As a dramatic example, most currently circulating strains have completely lost expression of pertactin, a protein on the surface of the bacteria and one of the very few components in the acellular vaccine. Therefore, the immune response to pertactin elicited by the acellular vaccine is now virtually useless in protecting against pertussis.
So what can we do about this situation? New vaccination strategies, such as immunization of pregnant women to protect their newborns against pertussis, will be helpful, but still rely on the acellular vaccine. Going back to the whole cell vaccine might be effective in reducing the incidence of pertussis, but would probably be unacceptable to the general public because of the side effects. Most of us in the pertussis field believe that development of a new vaccine is warranted.
At a minimum, the currently used alum adjuvant could be replaced with an alternative adjuvant that elicits a superior type of immune response, but very few such adjuvants have been approved for human use. A less reactogenic whole cell vaccine would probably be very effective, but the cause of the reactogenicity is not completely understood. Development of a new acellular vaccine formulation with different antigenic components would also likely be effective, but which components to include is not clear. Another candidate vaccine is a live attenuated strain (deficient in pertussis toxin activity and another couple of components) that has already been tested in phase 1 clinical trials with good safety and some immunogenicity. But other hurdles exist in development of a new vaccine: will vaccine manufacturing companies be willing to take on the expense of new vaccine development, and can we find a suitable population with sufficient pertussis disease and infrastructure to carry out clinical trials?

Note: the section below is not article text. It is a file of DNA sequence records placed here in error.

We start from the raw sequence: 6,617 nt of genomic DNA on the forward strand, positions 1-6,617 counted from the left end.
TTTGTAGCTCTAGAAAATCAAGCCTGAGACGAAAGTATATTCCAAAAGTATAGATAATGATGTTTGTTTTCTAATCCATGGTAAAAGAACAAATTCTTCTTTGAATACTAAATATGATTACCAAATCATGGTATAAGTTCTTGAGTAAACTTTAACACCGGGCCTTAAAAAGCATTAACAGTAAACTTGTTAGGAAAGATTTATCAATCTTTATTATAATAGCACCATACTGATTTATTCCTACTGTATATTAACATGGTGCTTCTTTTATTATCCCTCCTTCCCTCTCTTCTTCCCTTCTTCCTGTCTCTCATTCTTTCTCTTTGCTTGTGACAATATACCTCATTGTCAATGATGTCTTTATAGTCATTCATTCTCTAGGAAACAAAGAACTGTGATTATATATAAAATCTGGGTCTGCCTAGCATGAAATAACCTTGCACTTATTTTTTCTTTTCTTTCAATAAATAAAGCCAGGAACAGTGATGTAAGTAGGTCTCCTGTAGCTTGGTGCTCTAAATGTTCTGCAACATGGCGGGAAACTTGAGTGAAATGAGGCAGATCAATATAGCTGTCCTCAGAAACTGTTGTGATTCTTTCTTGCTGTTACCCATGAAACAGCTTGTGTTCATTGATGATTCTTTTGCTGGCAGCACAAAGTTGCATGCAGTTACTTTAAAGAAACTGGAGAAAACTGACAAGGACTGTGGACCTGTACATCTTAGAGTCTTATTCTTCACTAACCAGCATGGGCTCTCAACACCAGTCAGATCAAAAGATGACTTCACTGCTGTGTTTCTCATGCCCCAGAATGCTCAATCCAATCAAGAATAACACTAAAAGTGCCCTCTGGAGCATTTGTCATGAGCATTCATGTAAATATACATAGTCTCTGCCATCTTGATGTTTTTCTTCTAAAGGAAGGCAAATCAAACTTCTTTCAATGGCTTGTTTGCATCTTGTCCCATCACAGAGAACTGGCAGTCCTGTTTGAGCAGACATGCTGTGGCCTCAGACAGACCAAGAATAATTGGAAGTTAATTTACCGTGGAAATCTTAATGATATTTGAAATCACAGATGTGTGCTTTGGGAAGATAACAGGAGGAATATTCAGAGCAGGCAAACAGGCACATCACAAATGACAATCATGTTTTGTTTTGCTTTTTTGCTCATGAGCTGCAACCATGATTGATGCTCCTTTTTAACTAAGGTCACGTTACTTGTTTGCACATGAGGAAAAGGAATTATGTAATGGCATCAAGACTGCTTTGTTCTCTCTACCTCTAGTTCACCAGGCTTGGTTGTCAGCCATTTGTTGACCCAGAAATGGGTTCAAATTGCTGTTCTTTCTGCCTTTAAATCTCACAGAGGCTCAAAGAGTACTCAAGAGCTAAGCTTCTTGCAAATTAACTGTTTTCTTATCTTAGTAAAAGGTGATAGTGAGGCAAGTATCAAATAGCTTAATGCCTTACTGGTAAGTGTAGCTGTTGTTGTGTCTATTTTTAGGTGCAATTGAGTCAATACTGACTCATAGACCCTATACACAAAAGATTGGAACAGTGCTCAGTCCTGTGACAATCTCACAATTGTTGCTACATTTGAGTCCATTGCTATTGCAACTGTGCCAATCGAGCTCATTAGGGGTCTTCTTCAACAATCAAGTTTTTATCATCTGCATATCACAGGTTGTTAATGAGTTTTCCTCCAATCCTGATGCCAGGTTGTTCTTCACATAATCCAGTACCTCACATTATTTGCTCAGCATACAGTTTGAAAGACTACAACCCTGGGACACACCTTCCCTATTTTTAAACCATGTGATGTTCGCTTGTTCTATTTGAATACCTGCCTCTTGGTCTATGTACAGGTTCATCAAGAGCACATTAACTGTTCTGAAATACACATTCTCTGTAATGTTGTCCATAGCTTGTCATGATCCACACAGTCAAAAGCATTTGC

In my view, the biggest problem is our relative lack of understanding of the basics of pertussis infection, immunity, and disease. This can only be remedied by continued and increased basic research in this field, and we must try to recruit talented young investigators to pursue this research. Another problem arising from our poor understanding of pertussis pathogenesis is the complete lack of effective treatments for pertussis.
Individuals suffering from the severe and prolonged cough may seek medical advice, only to be told that there is nothing available to help them. In addition, fatalities from pertussis in young infants continue to occur despite hospitalization and intensive care. It is clear that continued basic research on this pathogen, and the disease it causes, is essential for the development of new and improved vaccines and therapies.
Image Credit: “Syringe Needle IV” by Psychonaught. Public Domain via Wikimedia Commons.